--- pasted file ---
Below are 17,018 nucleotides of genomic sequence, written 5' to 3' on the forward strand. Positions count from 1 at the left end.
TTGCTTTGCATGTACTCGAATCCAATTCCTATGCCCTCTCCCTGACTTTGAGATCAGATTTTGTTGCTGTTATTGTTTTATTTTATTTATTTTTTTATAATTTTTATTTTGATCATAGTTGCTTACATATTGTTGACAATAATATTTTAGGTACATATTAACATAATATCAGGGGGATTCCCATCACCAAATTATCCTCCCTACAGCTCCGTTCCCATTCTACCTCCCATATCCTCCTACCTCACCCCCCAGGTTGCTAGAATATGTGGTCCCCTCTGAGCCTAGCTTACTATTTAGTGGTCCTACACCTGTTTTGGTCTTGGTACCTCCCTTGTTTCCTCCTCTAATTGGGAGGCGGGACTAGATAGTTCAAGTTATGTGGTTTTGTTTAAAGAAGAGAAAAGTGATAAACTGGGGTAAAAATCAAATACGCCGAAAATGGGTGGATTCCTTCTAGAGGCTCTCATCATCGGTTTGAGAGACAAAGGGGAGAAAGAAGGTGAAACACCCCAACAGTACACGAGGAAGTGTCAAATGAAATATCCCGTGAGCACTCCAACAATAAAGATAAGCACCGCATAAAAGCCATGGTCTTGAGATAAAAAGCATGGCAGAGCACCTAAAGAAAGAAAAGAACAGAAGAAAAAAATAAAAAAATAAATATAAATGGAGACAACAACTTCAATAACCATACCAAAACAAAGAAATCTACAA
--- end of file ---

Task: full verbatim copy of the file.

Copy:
Below are 17,018 nucleotides of genomic sequence, written 5' to 3' on the forward strand. Positions count from 1 at the left end.
TTGCTTTGCATGTACTCGAATCCAATTCCTATGCCCTCTCCCTGACTTTGAGATCAGATTTTGTTGCTGTTATTGTTTTATTTTATTTATTTTTTTATAATTTTTATTTTGATCATAGTTGCTTACATATTGTTGACAATAATATTTTAGGTACATATTAACATAATATCAGGGGGATTCCCATCACCAAATTATCCTCCCTACAGCTCCGTTCCCATTCTACCTCCCATATCCTCCTACCTCACCCCCCAGGTTGCTAGAATATGTGGTCCCCTCTGAGCCTAGCTTACTATTTAGTGGTCCTACACCTGTTTTGGTCTTGGTACCTCCCTTGTTTCCTCCTCTAATTGGGAGGCGGGACTAGATAGTTCAAGTTATGTGGTTTTGTTTAAAGAAGAGAAAAGTGATAAACTGGGGTAAAAATCAAATACGCCGAAAATGGGTGGATTCCTTCTAGAGGCTCTCATCATCGGTTTGAGAGACAAAGGGGAGAAAGAAGGTGAAACACCCCAACAGTACACGAGGAAGTGTCAAATGAAATATCCCGTGAGCACTCCAACAATAAAGATAAGCACCGCATAAAAGCCATGGTCTTGAGATAAAAAGCATGGCAGAGCACCTAAAGAAAGAAAAGAACAGAAGAAAAAAATAAAAAAATAAATATAAATGGAGACAACAACTTCAATAACCATACCAAAACAAAGAAATCTACAA